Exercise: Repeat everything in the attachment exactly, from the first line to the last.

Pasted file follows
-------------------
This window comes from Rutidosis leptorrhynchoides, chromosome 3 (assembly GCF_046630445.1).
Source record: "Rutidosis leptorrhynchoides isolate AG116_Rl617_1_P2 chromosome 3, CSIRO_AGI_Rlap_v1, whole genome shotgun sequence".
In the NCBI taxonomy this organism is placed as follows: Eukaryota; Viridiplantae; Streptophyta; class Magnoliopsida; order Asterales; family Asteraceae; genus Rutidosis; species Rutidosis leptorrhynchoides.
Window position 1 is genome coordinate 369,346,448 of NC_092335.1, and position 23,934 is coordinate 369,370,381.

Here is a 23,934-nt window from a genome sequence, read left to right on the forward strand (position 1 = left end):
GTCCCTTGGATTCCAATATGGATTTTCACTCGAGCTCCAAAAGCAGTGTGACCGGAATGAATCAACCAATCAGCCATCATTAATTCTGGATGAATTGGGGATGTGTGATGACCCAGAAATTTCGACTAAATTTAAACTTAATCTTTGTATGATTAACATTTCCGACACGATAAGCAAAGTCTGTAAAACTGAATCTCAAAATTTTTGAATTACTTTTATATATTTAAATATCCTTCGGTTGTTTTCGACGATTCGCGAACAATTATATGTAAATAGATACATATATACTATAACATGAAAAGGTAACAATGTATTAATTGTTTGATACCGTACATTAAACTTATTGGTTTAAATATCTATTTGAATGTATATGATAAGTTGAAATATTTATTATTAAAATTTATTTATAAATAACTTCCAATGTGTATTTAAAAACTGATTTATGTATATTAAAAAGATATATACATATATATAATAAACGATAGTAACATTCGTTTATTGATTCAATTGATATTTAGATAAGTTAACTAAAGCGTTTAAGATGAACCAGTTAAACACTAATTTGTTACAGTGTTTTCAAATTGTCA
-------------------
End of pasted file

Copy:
This window comes from Rutidosis leptorrhynchoides, chromosome 3 (assembly GCF_046630445.1).
Source record: "Rutidosis leptorrhynchoides isolate AG116_Rl617_1_P2 chromosome 3, CSIRO_AGI_Rlap_v1, whole genome shotgun sequence".
In the NCBI taxonomy this organism is placed as follows: Eukaryota; Viridiplantae; Streptophyta; class Magnoliopsida; order Asterales; family Asteraceae; genus Rutidosis; species Rutidosis leptorrhynchoides.
Window position 1 is genome coordinate 369,346,448 of NC_092335.1, and position 23,934 is coordinate 369,370,381.

Here is a 23,934-nt window from a genome sequence, read left to right on the forward strand (position 1 = left end):
GTCCCTTGGATTCCAATATGGATTTTCACTCGAGCTCCAAAAGCAGTGTGACCGGAATGAATCAACCAATCAGCCATCATTAATTCTGGATGAATTGGGGATGTGTGATGACCCAGAAATTTCGACTAAATTTAAACTTAATCTTTGTATGATTAACATTTCCGACACGATAAGCAAAGTCTGTAAAACTGAATCTCAAAATTTTTGAATTACTTTTATATATTTAAATATCCTTCGGTTGTTTTCGACGATTCGCGAACAATTATATGTAAATAGATACATATATACTATAACATGAAAAGGTAACAATGTATTAATTGTTTGATACCGTACATTAAACTTATTGGTTTAAATATCTATTTGAATGTATATGATAAGTTGAAATATTTATTATTAAAATTTATTTATAAATAACTTCCAATGTGTATTTAAAAACTGATTTATGTATATTAAAAAGATATATACATATATATAATAAACGATAGTAACATTCGTTTATTGATTCAATTGATATTTAGATAAGTTAACTAAAGCGTTTAAGATGAACCAGTTAAACACTAATTTGTTACAGTGTTTTCAAATTGTCA